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President Trump is pulling out all the stops to shut down an effort by California to enlist automakers on a plan that would undermine his administration’s effort to roll back strict Obama-era carbon emissions and mileage mandates.
Where it stands: The Justice Department is seeking to determine if Ford, VW, Honda and BMW "violated federal competition law by agreeing with each other to follow tailpipe-emissions standards beyond those proposed by the Trump administration," WSJ reports.
- The story cites anonymous sources familiar with the matter. DOJ declined to comment. Ford, Honda and BMW said they will cooperate with DOJ on the matter.
- VW couldn't immediately be reached for comment.
On a second front, lawyers for the EPA and the Transportation Department on Thursday warned Mary Nichols, chairwoman of the California Air Resources Board, of legal action if the state tries to set its own rules "that would violate federal law."
Why it matters: The 2-pronged attack stands to escalate tensions between Washington, Sacramento and the auto industry over Trump's plan to freeze emissions standards at 2022 levels, rather than allow them to climb sharply higher.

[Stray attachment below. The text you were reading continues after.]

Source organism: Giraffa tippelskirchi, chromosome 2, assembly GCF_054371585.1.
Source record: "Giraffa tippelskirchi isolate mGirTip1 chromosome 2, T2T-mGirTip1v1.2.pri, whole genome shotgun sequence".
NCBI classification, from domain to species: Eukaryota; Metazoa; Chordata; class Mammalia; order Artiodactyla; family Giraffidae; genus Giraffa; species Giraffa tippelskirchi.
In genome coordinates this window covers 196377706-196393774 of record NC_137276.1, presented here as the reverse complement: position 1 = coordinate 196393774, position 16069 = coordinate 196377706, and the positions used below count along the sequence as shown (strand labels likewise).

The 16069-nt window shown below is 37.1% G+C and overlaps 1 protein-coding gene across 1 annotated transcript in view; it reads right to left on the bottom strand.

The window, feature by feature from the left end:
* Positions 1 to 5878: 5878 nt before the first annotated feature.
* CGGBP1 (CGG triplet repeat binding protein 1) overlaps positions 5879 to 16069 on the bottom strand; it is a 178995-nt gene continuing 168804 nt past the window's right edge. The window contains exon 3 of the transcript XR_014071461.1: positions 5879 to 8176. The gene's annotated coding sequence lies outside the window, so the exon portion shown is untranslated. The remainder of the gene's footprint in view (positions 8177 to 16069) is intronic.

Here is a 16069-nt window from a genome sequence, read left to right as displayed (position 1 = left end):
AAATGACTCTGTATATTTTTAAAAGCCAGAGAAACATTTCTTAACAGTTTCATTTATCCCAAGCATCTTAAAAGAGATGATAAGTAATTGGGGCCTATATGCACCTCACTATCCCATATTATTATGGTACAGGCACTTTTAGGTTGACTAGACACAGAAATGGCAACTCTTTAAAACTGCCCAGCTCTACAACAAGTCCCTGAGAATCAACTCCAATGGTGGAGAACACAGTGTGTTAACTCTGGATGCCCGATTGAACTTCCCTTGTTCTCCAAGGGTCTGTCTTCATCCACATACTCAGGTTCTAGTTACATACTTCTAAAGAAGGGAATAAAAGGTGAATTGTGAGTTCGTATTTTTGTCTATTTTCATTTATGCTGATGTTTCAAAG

- By targeting the 4 companies that signed the California deal to make cleaner cars, the administration aims to dissuade more automakers from joining.
- GM, whose CEO met with Trump on Thursday, is not likely to sign on to the California plan, sources tell Axios.
The Trump administration is cranking up the heat. Multiple reports on Thursday said that the EPA will soon move to revoke California's authority to set its own vehicle pollution rules, Axios' Ben Geman writes.
The bottom line: The administration appears to be taking no chances that California's attempted end run gains momentum while it finalizes its own, looser requirement.